Anthony Shadid is a native of the Oklahoma City area who is now a reporter based in the Middle East for the New York Times. A graduate of Heritage Hall High School, he attended the University of Oklahoma for a time and graduated from the University of Wisconsin. Shadid also did graduate work in Arab language and culture at Columbia University in New York City, and he is fluent in Arabic.
He formerly reported for the Washington Post from Baghdad, Iraq, and for his coverage of the American invasion of that nation he was awarded a Pulitzer Prize. The committee that selected him for that honor noted his “extraordinary ability to capture, at personal peril, the voices and emotions of Iraqis as their country was invaded, their leader toppled, and their way of life upended.”
Shadid recently authored an article in the New York Times’ “Week in Review” section in which he spoke of the expanding role Turkey is playing in the Middle East.
Until World War I most of the Middle East was part of the Turkish Ottoman Empire. The journalist writes of how the rural community of Marjayoun, Lebanon, which is where his forefathers resided before they made their way to Oklahoma, was part of a historical trade route that brought goods from Turkey to what is now the states of Syria and Israel. But after that conflict ended British and French officials replaced the Turkish functionaries that had governed the area for several centuries.
But, as Shadid points out, ties of culture, religion and commerce remained in place between Turkey and its former colonies, and Turkish phrases such as something being as good as “apricots in Damascus” are still in use today.
And the soul searching that is occurring in the Arab world as a result of the violent upheavals taking place in the Middle East has resulted in renewed interest in the area’s historical links to Turkey. Shadid writes of the friendly crowds of people speaking both Arabic and Turkish that he found along Turkey’s borders with its Arab neighbors, and reports that there is now an agreement in place that allows Turks and the residents of those states to visit each others’ nations without having to first obtain a visa.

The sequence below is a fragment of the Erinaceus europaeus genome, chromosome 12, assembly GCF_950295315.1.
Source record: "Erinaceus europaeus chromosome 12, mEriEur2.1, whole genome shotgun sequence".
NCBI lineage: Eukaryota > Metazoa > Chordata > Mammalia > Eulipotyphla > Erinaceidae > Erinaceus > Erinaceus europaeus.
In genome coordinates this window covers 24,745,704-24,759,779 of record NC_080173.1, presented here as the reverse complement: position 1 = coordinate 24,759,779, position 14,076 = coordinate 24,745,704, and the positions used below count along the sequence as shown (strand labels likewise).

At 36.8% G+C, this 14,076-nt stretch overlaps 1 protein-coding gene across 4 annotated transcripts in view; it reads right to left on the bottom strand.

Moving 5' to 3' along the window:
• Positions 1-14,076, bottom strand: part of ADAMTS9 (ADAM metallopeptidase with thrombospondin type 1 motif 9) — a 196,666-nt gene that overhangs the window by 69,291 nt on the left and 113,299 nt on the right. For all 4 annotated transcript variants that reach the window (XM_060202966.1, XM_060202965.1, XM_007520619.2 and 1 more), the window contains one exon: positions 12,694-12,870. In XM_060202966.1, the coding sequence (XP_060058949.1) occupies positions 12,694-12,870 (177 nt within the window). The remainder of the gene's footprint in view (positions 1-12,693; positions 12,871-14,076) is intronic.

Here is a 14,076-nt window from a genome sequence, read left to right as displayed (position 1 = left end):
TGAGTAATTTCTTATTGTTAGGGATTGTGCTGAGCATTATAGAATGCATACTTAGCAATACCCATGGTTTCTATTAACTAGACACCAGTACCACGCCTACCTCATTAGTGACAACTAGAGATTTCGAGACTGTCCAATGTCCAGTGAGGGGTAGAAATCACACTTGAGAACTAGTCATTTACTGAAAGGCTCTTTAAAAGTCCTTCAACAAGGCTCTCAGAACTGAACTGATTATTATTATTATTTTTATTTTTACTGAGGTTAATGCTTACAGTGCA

He also details how Turkish Prime Minister Recep Erdogan’s government is overseeing negotiations that will result in a free trade zone that will include Turkey, Lebanon, Jordan and Syria. In addition, rail and transit lines are being constructed that will once again bring goods from Turkey to markets throughout the Middle East.
OU Professor Joshua Landis, who is an authority on the Middle East and attended a Turkish University for a time, believes that many in the Arab world are now looking to Turkey as a model of a moderate Islamist democracy that has improved the standard of living for its citizenry. Iran is also seeking to expand its role in the Middle East, and Landis believes that Turkey embodies an alternative to the radical Islamic fundamentalism that is offered by the ruling mullahs in Tehran.
Landis also points out that Turkey recently has hosted a meeting of Syrian groups that are opposed to the increasingly repressive government of Bashar Assad, and that such a gathering conveys to the Arab people that Turkey is supporting those who are seeking freedom and democracy in Syria.
Turkey maintains diplomatic relations with Israel, and Erdogan oversaw negotiations between Israel and Syria several years ago in an unsuccessful effort to end the conflict between those two states. And Landis believes that in time Turkey may again work to broker a peace agreement between Israel and its Arab neighbors.
WILLIAM F. O’BRIEN is an Oklahoma City attorney.